Calrossy's Rising Star
It's official... Calrossy has its very own Rising Star of Education.
James Forsyth from Calrossy's HSIE Department has been named as one of Educations Rising Stars from across the nation. The list recognises professionals working in the K-12 education space aged under 35 who have demonstrated effective leadership, innovation, and achievement.
The Educator’s Rising Stars list, now in its eighth year, recognises young educators who go beyond the four walls of the classroom. These teachers have stood out for their professional and dynamic teaching and work in the sector – all in the name of giving children the best possible learning experience.
The Educator’s Rising Stars 2023 have risen to this challenge and displayed:
Below are some of the highlights from The Educator.
James Forsyth of Calrossy Anglican School in New South Wales explains, “I think the biggest strength with my teaching is probably the ability to build rapport with my students. And if you’re able to do that, the students are so much more willing to get on board with what you’re doing in the classroom and try to improve their learning.”
Senior humanities teacher Forsyth takes the time to connect with his classes away from regular school time.
“I do a lot of extracurricular activities outside school, and if they see you in a different setting or not always in that really formal setting, they see you in a different light as well. So, they’re more willing to try and get on board with what you’re doing in the classroom and being engaged,” he says.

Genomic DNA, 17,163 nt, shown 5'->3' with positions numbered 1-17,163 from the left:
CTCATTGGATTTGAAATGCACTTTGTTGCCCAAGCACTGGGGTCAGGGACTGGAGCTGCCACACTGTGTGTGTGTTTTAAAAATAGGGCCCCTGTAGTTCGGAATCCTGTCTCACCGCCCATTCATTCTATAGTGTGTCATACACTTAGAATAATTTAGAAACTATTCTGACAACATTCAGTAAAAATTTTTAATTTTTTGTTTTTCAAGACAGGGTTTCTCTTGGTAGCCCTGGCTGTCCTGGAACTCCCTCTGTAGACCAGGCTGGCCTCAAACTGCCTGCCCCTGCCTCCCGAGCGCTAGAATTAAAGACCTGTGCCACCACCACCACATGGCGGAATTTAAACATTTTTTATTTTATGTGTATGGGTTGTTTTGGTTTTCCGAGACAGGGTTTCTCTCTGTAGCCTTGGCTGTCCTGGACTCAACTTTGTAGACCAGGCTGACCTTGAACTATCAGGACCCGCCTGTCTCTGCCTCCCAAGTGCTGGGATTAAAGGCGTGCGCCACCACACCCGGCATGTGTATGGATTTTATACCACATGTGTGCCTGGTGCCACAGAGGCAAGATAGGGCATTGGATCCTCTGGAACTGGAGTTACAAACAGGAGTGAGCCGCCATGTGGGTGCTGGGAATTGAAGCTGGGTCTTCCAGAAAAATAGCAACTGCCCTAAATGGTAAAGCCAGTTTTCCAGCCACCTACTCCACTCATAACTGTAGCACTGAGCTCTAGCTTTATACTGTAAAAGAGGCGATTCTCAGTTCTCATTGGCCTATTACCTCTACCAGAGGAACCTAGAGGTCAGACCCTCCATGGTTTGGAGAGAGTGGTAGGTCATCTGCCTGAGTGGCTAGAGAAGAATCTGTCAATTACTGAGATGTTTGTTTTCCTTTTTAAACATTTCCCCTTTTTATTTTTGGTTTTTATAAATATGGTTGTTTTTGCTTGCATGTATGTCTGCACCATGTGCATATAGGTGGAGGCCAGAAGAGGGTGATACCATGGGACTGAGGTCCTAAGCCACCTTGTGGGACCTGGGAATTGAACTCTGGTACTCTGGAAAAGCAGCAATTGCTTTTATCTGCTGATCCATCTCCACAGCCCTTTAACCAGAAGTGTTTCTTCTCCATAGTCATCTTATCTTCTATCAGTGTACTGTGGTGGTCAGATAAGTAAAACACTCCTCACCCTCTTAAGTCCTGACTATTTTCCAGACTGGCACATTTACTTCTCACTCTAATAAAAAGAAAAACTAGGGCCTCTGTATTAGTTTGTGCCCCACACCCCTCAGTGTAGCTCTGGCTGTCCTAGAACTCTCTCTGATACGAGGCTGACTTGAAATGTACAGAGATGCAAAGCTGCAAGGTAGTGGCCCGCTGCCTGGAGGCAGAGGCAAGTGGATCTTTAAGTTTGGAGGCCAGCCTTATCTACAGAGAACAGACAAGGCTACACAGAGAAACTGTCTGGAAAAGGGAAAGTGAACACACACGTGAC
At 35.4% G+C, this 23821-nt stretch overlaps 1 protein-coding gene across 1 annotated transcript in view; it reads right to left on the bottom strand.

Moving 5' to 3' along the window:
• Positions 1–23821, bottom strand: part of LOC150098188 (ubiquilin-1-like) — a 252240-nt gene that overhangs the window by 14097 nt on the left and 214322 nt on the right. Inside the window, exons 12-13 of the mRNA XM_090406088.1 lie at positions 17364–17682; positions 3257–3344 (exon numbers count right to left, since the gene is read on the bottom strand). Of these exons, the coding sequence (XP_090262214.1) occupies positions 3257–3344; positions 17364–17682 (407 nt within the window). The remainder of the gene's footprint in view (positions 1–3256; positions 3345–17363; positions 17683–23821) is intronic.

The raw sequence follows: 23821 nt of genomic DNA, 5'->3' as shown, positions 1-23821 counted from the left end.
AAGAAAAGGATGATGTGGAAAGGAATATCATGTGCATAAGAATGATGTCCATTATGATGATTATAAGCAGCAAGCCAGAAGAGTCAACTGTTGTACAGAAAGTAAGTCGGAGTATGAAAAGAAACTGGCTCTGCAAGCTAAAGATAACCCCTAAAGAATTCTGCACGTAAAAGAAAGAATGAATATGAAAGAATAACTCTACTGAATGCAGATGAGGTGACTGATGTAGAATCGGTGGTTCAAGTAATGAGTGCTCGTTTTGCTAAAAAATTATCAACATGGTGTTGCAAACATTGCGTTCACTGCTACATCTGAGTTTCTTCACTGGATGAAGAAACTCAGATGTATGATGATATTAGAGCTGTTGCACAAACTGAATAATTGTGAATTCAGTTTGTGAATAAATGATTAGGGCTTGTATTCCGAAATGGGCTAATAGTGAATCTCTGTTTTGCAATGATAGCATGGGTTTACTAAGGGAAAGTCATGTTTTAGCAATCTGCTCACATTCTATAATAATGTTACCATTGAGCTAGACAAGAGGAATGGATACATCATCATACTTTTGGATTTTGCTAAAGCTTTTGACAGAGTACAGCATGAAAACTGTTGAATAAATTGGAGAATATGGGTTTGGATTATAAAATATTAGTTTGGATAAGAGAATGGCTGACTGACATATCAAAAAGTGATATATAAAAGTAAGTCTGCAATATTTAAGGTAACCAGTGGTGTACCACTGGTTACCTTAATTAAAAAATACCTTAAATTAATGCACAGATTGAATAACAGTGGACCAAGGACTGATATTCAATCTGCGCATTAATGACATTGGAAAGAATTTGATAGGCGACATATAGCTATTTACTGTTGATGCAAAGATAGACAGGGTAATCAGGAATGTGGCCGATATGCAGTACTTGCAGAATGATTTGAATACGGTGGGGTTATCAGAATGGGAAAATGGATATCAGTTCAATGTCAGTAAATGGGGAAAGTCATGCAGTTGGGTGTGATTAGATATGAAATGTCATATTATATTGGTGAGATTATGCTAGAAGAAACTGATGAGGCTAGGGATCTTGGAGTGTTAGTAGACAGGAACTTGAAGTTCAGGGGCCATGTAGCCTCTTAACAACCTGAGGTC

Networking and development make better educators
Forsyth also feels that there isn’t enough appreciation of how beneficial networking is.
“I don’t think university actually fully prepares you for what teaching is like, and I think that’s why we see a lot of people actually leaving the profession,” he says.
After being offered a job at his current school after impressing as a student trainee, Forsyth has made sure to broaden his horizons.
“I think it’s really important that you network within the teaching industry and that you don’t just stay stationary within your school environment because there’s a wealth of knowledge out there and teachers are really collegial,” he adds.
Forsyth is the geography convenor of the Association of Independent Schools of NSW. His role includes:
- convening the Geography Professional Learning Advisory Committee
- being involved in professional learning programs for geography
- coordinating the AISNSW Geography Conference in conjunction with AISNSW consultants
The best educators are dynamic.
“Being dynamic as a teacher is probably one of the biggest skills that you can have as an educator. You might have planned this lesson and think it should work really well. And then you look at it, you get that visual and sort of oral feedback from the students and you know, I need to really shift here because I’m going to lose them,” Forsyth says.
And he adds, “I think it very much depends on class dynamics too, such as who’s in the class, what year group and those types of things. But you can normally tell pretty quickly."